Freeman v. RoseAnnotate this Case
188 N.W.2d 682 (1971)
187 Neb. 176
F. Hoyte FREEMAN and Ina W. Freeman, Appellees, v. George P. ROSE, Appellant.
Supreme Court of Nebraska.
July 2, 1971.
*683 George T. Burr, Bellevue, Ralph R. Bremers, Omaha, for appellant.
Keith I. Frederick, Schmid, Ford, Mooney, Frederick & Caporale, Omaha, for appellees.
Heard before WHITE, C. J., and SPENCER, BOSLAUGH, SMITH, McCOWN, NEWTON, and CLINTON, JJ.
This is an action in equity to determine the rights of the parties under a written agreement, and to resolve all claims and rights as to the real estate which was the subject of the agreement. The district court found for the plaintiffs and against the defendant and entered decree foreclosing the defendant from any right, title, or interest in the real estate and dismissed defendant's cross-petition. We affirm the judgment of the district court.
The plaintiffs, F. Hoyte and Ina Freeman, were the owners of approximately 100 acres of land located in Sarpy County, Nebraska. Sometime prior to June 1967, the defendant, George P. Rose, approached Mr. Freeman about leasing the land for use as a sod farm. On June 22, 1967, the parties entered into a written lease agreement which also provided for an option to purchase under certain conditions.
The lease was for a period of 4 years commencing March 1, 1967, and ending February 28, 1971. The lease provided for an annual rental of $23,450, or $335 for each acre of sod cut from the premises, whichever was greater. Rose was to make the rental payments on the 10th day of each month for the sod cut and removed during the preceding month. On February 28 of each lease year, he was to pay any difference between the amount of rent paid for sod cut during the preceding lease year and the minimum annual rental of $23,450. Rose was also required to submit with each month's rental payment, a list stating the name of each person to whom sod had been sold; the address and legal description of land on which the sod was laid; the amount sold; and whether the purchaser had paid for the sod. As sod was cut from the premises, Rose was also required to reseed the ground as soon as practicable so that all portions of the premises should be in a productive state of sod development. At any time subsequent to February 28, 1971, and prior to April 1, 1971, Rose had the option to purchase the land at a price of $150,000, provided he had not been in default of any of the provisions of the lease during its term. In the event he exercised the option to purchase, he was to receive credit on the purchase price in an amount equal to $10,500 for each year of the lease term during which he had performed all of the covenants of the lease.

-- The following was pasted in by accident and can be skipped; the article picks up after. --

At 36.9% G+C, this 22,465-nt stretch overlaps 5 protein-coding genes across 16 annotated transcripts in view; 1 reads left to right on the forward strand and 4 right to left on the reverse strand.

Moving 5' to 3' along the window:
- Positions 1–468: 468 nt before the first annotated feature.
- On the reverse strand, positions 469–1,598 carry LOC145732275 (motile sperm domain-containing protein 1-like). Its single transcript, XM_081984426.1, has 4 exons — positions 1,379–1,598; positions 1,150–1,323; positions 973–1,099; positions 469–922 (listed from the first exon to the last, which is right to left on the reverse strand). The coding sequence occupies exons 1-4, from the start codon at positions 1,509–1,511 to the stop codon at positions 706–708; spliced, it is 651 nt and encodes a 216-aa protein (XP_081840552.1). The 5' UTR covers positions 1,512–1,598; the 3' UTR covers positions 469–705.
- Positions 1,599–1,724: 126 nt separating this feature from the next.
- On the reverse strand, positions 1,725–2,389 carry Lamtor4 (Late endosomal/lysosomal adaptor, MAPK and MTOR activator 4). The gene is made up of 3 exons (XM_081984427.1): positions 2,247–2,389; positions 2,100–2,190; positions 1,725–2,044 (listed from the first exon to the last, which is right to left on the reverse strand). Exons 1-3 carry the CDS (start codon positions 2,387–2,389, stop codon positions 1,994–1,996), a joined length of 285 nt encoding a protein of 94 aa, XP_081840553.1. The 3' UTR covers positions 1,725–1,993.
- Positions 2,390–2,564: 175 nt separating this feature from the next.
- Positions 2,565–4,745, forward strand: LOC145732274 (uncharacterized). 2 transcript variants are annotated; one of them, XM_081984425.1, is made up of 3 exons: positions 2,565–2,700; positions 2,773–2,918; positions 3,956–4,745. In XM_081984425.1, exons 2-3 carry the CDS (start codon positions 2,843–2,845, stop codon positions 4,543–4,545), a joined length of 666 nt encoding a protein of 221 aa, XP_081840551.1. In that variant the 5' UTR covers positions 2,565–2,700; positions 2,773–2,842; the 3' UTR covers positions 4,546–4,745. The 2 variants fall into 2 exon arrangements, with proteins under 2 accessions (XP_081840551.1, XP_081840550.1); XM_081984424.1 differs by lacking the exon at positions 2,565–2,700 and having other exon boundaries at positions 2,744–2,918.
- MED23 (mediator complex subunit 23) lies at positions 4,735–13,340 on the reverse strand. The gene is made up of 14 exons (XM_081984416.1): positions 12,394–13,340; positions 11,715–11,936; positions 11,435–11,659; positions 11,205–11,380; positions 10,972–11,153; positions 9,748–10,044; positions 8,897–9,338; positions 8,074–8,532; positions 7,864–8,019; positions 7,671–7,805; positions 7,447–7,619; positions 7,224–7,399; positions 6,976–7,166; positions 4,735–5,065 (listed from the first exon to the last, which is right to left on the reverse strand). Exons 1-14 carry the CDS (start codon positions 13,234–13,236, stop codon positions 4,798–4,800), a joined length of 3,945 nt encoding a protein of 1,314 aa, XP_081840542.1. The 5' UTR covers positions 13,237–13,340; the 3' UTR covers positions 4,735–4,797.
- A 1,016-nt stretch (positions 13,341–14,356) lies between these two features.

For the lease year ending February 28, 1968, the defendant paid $3,015. For the lease year ending February 28, 1969, the defendant paid $6,622.50. For the lease year ending February 28, 1970, the defendant made no payments, but the plaintiffs collected $2,501.45 directly from parties *684 who had purchased sod from the defendant. The defendant did not submit to the plaintiffs any list giving the detailed information as to sod sales as required by the agreement.
In the fall of 1969, the defendant recorded the written agreement in the real estate records of Sarpy County and notified the plaintiffs that he was exercising the purchase option in the lease. The plaintiffs notified the defendant in writing that he was in default and this action followed.
The defendant testified that he had done extensive work on the land to prepare it for use as a sod farm and that he had an oral agreement with the plaintiff, Hoyte Freeman, that any work he had done on the farm would be credited on the guaranteed minimum rental except for the $335 per acre to be paid as sod was cut. Defendant's cross-petition was based on that work as well as damage to his sod business. Plaintiffs' evidence was that they had prepared and seeded the land as a sod farm several years before the inception of the lease, and that there was no agreement with the defendant except the written agreement.
While the evidence was in conflict as to many issues, it was clearly more than sufficient to support the trial court's decree. In an equity case where the trial court is the trier of facts and there is irreconcilable conflict on a material factual issue, this court will consider the fact that the trial court observed the witnesses and their manner of testifying and must have accepted one version of the facts rather than the other. See Pickard v. Director of Motor Vehicles, 184 Neb. 13, 165 N.W.2d 96.
Defendant also complains that his cross-petition for damages was dismissed. Where a court of equity obtains jurisdiction of a cause for any purpose, it may retain it for all and may proceed to final determination of a case, adjudicate all matters in issue, and thus avoid unnecessary litigation. Dixon v. O'Connor, 180 Neb. 427, 143 N.W.2d 364.
The judgment is affirmed.